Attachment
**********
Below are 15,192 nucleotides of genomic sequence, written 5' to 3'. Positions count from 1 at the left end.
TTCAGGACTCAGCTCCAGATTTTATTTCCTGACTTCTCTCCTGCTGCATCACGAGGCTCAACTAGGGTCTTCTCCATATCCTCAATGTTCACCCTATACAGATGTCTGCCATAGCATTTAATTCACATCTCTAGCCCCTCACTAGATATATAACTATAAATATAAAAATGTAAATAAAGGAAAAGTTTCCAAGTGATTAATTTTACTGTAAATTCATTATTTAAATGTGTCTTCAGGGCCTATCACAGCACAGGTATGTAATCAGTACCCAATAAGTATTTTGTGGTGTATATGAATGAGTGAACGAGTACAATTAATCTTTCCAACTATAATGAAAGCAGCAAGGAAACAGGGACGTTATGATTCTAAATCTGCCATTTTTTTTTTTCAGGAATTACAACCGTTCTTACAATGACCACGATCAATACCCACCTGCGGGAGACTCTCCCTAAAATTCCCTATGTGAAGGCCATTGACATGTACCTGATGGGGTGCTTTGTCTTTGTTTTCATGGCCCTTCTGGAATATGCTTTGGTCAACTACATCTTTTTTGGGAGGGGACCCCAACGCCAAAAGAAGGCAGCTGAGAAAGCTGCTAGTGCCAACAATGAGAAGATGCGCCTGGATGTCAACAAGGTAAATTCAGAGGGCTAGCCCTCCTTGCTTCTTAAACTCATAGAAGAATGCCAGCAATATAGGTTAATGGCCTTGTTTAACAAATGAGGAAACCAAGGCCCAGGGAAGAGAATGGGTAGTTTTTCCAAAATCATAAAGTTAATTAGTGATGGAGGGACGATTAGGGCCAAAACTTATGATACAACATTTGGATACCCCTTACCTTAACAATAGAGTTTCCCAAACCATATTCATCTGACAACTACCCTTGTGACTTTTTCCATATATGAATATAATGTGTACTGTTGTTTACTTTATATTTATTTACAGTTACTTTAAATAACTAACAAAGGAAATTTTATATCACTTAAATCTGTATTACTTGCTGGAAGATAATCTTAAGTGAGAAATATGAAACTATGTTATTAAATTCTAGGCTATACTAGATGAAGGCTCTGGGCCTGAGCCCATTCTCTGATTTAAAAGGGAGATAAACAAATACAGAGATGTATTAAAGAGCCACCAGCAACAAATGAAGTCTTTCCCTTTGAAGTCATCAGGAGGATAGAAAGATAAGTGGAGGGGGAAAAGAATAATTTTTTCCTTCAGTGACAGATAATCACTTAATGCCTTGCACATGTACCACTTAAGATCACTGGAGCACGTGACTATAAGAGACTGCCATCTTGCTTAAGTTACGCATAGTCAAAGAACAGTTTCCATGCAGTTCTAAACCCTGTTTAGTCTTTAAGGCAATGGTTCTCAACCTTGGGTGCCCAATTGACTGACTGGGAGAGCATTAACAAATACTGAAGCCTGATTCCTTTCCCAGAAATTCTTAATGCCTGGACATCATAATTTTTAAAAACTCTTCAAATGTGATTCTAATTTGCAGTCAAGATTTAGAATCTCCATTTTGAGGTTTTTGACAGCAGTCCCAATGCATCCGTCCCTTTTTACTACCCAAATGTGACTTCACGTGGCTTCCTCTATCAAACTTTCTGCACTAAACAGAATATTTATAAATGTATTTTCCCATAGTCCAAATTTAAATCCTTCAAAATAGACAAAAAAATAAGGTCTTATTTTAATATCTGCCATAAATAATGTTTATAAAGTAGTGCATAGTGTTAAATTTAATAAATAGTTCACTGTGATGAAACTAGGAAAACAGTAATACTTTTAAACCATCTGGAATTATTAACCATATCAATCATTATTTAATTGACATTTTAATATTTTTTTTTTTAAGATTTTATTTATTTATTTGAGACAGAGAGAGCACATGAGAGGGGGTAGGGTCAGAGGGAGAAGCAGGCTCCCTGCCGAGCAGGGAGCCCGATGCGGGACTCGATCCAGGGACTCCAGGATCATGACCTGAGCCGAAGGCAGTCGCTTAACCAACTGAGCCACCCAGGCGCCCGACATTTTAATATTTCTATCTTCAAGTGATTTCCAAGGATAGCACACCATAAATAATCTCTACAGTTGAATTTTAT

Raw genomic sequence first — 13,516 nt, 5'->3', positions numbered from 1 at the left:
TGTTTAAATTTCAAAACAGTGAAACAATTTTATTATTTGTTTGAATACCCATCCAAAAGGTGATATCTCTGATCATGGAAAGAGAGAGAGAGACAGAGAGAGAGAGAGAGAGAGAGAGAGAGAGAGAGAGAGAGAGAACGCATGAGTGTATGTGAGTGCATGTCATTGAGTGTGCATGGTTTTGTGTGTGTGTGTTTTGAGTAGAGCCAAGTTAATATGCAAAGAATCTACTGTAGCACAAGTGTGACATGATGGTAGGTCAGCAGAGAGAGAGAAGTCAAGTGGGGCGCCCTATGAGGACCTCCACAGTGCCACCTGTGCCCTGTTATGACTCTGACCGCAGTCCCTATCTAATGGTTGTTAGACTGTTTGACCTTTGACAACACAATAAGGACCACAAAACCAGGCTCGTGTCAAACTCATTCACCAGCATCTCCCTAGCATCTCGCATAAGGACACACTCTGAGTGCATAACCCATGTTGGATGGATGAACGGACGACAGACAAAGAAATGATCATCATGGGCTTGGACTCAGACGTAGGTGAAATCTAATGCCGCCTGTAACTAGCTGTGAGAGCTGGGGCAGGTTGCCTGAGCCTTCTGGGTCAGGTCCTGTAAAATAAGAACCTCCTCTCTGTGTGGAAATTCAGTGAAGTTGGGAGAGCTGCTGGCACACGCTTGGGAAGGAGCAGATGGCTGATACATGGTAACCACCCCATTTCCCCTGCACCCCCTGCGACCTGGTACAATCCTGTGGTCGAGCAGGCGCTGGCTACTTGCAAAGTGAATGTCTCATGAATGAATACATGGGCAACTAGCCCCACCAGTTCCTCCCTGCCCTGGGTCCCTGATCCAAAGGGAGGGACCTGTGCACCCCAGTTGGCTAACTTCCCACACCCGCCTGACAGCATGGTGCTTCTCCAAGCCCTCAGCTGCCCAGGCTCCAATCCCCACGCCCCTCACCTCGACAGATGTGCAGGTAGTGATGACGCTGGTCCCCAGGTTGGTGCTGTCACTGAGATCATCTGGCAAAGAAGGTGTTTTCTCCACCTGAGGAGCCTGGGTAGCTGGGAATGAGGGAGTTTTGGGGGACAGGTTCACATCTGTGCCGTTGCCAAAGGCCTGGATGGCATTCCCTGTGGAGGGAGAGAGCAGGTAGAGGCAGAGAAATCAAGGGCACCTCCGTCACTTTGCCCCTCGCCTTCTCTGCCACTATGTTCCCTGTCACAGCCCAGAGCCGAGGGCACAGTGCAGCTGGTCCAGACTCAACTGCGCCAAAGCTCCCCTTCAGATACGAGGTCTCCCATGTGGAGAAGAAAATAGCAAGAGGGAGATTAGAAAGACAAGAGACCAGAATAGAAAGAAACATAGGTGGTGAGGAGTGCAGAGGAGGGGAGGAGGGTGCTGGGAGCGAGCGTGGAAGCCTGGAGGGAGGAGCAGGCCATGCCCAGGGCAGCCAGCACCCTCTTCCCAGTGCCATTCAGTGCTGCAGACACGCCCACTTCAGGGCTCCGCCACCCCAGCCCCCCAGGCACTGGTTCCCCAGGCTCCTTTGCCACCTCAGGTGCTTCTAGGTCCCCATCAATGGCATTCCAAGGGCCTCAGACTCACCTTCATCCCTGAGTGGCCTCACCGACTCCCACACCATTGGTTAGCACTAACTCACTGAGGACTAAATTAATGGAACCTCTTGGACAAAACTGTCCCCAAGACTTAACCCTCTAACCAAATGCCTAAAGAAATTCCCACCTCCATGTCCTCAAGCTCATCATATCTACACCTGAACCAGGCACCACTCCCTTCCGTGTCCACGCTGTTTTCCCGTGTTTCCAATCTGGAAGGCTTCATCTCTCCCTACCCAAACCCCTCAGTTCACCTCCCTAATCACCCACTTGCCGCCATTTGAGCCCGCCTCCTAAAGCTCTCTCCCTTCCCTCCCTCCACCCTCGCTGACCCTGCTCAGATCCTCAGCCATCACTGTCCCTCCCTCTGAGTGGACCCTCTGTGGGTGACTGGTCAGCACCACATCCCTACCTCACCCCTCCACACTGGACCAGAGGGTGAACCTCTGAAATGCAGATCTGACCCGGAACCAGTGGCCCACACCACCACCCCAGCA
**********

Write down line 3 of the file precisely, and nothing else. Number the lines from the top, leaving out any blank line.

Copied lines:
Raw genomic sequence first — 13,516 nt, 5'->3', positions numbered from 1 at the left: